Those TikTok bans in Europe would have been unnecessary if tough privacy laws alone were adequate to address the security risks posed by TikTok.

Nor do privacy laws deal with all features of TikTok’s threat.

For instance, limiting data flows back into China would do nothing to address the foreign influence campaigns that the CCP has been running out of TikTok. They would do nothing about TikTok pushing videos to our children that promote self-harm, eating disorders, and suicidal ideations while the version of TikTok offered in China presents kids there with videos about museum exhibits, science experiments, and other educational material.

None of this is to dismiss calls for adopting stronger data privacy laws and applying them across the board to all tech companies. Rather, the point is this: whatever benefit those new laws would deliver for users of other applications, TikTok has demonstrated — repeatedly — that only a structural remedy will be sufficient to resolve its threat to national security.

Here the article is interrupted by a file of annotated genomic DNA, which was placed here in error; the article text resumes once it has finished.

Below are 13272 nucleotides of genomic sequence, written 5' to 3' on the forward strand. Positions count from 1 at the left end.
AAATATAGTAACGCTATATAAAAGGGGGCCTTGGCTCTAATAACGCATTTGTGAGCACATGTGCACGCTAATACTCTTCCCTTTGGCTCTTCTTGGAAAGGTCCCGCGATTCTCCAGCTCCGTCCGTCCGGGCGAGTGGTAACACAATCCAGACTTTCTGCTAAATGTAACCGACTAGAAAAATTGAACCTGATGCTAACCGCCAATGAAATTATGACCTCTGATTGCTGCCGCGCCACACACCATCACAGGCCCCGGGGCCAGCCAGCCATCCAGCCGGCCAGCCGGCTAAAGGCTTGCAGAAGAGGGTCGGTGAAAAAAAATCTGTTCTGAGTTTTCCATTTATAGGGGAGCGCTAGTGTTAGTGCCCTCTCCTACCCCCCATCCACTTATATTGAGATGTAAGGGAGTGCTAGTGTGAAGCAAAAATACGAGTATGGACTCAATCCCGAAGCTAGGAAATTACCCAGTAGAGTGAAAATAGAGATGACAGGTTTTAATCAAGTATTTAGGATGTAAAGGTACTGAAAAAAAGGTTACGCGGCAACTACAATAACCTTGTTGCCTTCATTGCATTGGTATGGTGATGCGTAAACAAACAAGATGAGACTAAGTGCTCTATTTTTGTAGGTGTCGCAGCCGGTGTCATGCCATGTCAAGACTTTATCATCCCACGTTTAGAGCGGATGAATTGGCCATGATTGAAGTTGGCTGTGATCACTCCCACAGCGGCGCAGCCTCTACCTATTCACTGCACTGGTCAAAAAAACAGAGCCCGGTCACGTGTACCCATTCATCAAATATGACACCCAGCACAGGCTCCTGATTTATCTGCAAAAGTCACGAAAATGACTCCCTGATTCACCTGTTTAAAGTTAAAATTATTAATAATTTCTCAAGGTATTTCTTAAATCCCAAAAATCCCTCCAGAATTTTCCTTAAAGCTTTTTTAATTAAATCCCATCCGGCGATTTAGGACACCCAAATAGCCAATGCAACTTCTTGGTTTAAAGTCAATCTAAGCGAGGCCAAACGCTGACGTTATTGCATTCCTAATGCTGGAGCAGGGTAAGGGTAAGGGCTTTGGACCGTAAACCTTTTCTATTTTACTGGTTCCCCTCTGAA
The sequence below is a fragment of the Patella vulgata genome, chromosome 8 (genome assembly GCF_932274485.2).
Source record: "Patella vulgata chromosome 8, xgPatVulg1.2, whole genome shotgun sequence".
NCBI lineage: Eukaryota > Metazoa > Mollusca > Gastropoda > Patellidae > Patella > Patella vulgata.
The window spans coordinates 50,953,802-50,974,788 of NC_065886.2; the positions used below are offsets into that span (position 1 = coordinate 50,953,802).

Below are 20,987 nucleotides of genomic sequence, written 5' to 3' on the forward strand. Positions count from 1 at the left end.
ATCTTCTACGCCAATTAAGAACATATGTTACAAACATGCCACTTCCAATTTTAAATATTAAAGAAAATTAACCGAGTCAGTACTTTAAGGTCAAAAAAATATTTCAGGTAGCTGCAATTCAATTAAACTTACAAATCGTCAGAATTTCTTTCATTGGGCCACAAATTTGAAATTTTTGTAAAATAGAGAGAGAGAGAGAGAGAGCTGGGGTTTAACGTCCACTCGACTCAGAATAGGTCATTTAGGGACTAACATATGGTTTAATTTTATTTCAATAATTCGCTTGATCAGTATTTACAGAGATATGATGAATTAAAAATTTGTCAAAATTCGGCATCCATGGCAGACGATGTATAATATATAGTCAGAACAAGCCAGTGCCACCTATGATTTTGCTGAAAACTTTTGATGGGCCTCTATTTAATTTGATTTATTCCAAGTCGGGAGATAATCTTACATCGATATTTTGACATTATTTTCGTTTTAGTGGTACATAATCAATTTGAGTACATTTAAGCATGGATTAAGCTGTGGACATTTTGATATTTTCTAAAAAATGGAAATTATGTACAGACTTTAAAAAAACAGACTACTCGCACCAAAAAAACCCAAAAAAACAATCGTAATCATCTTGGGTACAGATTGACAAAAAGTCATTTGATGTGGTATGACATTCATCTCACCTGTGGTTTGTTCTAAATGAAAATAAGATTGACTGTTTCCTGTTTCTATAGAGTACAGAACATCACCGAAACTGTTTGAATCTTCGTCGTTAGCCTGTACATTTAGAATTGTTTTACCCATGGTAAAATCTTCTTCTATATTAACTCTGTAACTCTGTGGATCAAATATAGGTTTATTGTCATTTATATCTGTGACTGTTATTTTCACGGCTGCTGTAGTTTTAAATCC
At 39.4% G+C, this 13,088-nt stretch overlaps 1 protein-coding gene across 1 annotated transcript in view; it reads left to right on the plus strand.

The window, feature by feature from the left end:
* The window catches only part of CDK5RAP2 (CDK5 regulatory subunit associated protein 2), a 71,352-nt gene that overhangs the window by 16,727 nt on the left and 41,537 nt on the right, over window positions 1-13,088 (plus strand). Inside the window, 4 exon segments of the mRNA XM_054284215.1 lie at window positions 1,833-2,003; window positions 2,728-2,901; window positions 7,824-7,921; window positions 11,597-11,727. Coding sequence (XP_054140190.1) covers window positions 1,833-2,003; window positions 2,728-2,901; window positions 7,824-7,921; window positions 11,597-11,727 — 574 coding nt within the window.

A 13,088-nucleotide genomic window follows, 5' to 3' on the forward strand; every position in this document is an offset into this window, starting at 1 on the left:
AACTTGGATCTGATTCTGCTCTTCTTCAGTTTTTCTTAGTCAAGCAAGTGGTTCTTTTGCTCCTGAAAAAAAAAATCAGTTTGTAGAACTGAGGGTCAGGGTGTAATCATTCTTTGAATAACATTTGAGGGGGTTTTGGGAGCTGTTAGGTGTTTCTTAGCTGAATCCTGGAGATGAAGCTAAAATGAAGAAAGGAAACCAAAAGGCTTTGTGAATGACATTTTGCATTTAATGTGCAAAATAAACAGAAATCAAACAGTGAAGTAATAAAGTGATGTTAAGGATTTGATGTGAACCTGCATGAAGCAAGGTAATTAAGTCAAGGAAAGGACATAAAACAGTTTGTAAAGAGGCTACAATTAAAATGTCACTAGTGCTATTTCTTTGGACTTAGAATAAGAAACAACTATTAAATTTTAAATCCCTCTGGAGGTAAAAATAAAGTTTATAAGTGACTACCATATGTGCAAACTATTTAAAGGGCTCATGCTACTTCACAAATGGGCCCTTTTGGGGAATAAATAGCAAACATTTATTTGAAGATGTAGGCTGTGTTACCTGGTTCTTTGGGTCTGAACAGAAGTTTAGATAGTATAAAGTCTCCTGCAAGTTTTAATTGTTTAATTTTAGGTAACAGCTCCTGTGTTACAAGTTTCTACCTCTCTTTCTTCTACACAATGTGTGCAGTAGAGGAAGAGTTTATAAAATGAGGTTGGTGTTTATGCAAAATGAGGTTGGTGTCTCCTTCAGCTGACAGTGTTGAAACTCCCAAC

Here’s how we know that.

After reports exposed that TikTok had been misrepresenting its data flows back into Beijing, TikTok told lawmakers that it was changing its ways and walling off U.S. user data from Beijing. Those measures were part of what TikTok has described as “Project Texas.”

If TikTok had abided by those public representation, that would have operated as at least some evidence that TikTok’s issues could be addressed through ordinary data flow protections and that its Project Texas measures, which TikTok finalized during the Biden administration, might work.

But of course, TikTok had not changed its ways. As The Wall Street Journal found, TikTok just kept on sharing sensitive U.S. data with China. Personnel inside China have simply ignored the Project Texas promises that TikTok has made to U.S. lawmakers.